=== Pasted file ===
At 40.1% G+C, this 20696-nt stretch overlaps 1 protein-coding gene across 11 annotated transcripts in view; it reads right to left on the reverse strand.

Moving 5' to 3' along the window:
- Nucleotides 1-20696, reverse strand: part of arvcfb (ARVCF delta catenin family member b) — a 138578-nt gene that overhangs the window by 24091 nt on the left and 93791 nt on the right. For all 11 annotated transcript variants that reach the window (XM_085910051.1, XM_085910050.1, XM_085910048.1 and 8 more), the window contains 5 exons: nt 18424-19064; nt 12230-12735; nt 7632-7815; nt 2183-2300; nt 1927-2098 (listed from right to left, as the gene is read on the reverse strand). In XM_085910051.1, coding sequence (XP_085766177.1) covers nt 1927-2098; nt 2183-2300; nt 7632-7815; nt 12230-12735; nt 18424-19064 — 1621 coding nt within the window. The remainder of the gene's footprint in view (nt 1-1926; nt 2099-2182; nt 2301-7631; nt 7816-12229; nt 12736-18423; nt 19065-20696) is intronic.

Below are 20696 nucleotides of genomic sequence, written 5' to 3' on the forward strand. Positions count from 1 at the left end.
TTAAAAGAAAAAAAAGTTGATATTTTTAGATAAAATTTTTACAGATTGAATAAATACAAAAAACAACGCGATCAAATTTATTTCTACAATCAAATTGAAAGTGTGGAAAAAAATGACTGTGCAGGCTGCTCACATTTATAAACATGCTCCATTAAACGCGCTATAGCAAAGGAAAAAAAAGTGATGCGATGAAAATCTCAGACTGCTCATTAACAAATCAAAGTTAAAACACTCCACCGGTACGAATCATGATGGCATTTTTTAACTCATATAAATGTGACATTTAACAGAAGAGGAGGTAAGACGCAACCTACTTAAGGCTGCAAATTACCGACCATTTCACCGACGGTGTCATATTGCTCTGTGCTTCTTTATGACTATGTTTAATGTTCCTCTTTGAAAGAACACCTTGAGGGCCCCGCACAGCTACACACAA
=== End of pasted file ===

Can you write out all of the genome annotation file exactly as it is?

At 40.1% G+C, this 20696-nt stretch overlaps 1 protein-coding gene across 11 annotated transcripts in view; it reads right to left on the reverse strand.

Moving 5' to 3' along the window:
- Nucleotides 1-20696, reverse strand: part of arvcfb (ARVCF delta catenin family member b) — a 138578-nt gene that overhangs the window by 24091 nt on the left and 93791 nt on the right. For all 11 annotated transcript variants that reach the window (XM_085910051.1, XM_085910050.1, XM_085910048.1 and 8 more), the window contains 5 exons: nt 18424-19064; nt 12230-12735; nt 7632-7815; nt 2183-2300; nt 1927-2098 (listed from right to left, as the gene is read on the reverse strand). In XM_085910051.1, coding sequence (XP_085766177.1) covers nt 1927-2098; nt 2183-2300; nt 7632-7815; nt 12230-12735; nt 18424-19064 — 1621 coding nt within the window. The remainder of the gene's footprint in view (nt 1-1926; nt 2099-2182; nt 2301-7631; nt 7816-12229; nt 12736-18423; nt 19065-20696) is intronic.

Below are 20696 nucleotides of genomic sequence, written 5' to 3' on the forward strand. Positions count from 1 at the left end.
TTAAAAGAAAAAAAAGTTGATATTTTTAGATAAAATTTTTACAGATTGAATAAATACAAAAAACAACGCGATCAAATTTATTTCTACAATCAAATTGAAAGTGTGGAAAAAAATGACTGTGCAGGCTGCTCACATTTATAAACATGCTCCATTAAACGCGCTATAGCAAAGGAAAAAAAAGTGATGCGATGAAAATCTCAGACTGCTCATTAACAAATCAAAGTTAAAACACTCCACCGGTACGAATCATGATGGCATTTTTTAACTCATATAAATGTGACATTTAACAGAAGAGGAGGTAAGACGCAACCTACTTAAGGCTGCAAATTACCGACCATTTCACCGACGGTGTCATATTGCTCTGTGCTTCTTTATGACTATGTTTAATGTTCCTCTTTGAAAGAACACCTTGAGGGCCCCGCACAGCTACACACAA